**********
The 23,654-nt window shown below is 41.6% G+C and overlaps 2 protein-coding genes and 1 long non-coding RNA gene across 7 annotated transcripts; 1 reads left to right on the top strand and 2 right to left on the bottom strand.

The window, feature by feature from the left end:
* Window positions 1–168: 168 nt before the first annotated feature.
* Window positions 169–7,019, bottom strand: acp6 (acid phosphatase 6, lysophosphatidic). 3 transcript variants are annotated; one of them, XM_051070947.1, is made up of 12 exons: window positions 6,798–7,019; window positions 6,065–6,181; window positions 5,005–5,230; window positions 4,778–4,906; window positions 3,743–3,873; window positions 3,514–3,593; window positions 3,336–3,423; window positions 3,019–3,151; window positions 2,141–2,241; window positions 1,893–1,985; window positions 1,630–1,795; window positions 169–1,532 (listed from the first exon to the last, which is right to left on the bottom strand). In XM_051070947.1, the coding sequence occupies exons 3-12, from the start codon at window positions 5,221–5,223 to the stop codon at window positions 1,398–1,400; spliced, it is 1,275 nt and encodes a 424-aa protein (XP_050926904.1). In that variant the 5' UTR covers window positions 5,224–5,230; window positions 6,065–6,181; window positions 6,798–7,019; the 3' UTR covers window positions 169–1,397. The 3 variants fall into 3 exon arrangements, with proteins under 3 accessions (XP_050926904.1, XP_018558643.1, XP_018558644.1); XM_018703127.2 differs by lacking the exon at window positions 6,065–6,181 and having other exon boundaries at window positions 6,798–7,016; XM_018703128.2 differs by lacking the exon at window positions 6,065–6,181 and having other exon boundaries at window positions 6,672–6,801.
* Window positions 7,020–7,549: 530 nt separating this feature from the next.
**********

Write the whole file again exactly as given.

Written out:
The 23,654-nt window shown below is 41.6% G+C and overlaps 2 protein-coding genes and 1 long non-coding RNA gene across 7 annotated transcripts; 1 reads left to right on the top strand and 2 right to left on the bottom strand.

The window, feature by feature from the left end:
* Window positions 1–168: 168 nt before the first annotated feature.
* Window positions 169–7,019, bottom strand: acp6 (acid phosphatase 6, lysophosphatidic). 3 transcript variants are annotated; one of them, XM_051070947.1, is made up of 12 exons: window positions 6,798–7,019; window positions 6,065–6,181; window positions 5,005–5,230; window positions 4,778–4,906; window positions 3,743–3,873; window positions 3,514–3,593; window positions 3,336–3,423; window positions 3,019–3,151; window positions 2,141–2,241; window positions 1,893–1,985; window positions 1,630–1,795; window positions 169–1,532 (listed from the first exon to the last, which is right to left on the bottom strand). In XM_051070947.1, the coding sequence occupies exons 3-12, from the start codon at window positions 5,221–5,223 to the stop codon at window positions 1,398–1,400; spliced, it is 1,275 nt and encodes a 424-aa protein (XP_050926904.1). In that variant the 5' UTR covers window positions 5,224–5,230; window positions 6,065–6,181; window positions 6,798–7,019; the 3' UTR covers window positions 169–1,397. The 3 variants fall into 3 exon arrangements, with proteins under 3 accessions (XP_050926904.1, XP_018558643.1, XP_018558644.1); XM_018703127.2 differs by lacking the exon at window positions 6,065–6,181 and having other exon boundaries at window positions 6,798–7,016; XM_018703128.2 differs by lacking the exon at window positions 6,065–6,181 and having other exon boundaries at window positions 6,672–6,801.
* Window positions 7,020–7,549: 530 nt separating this feature from the next.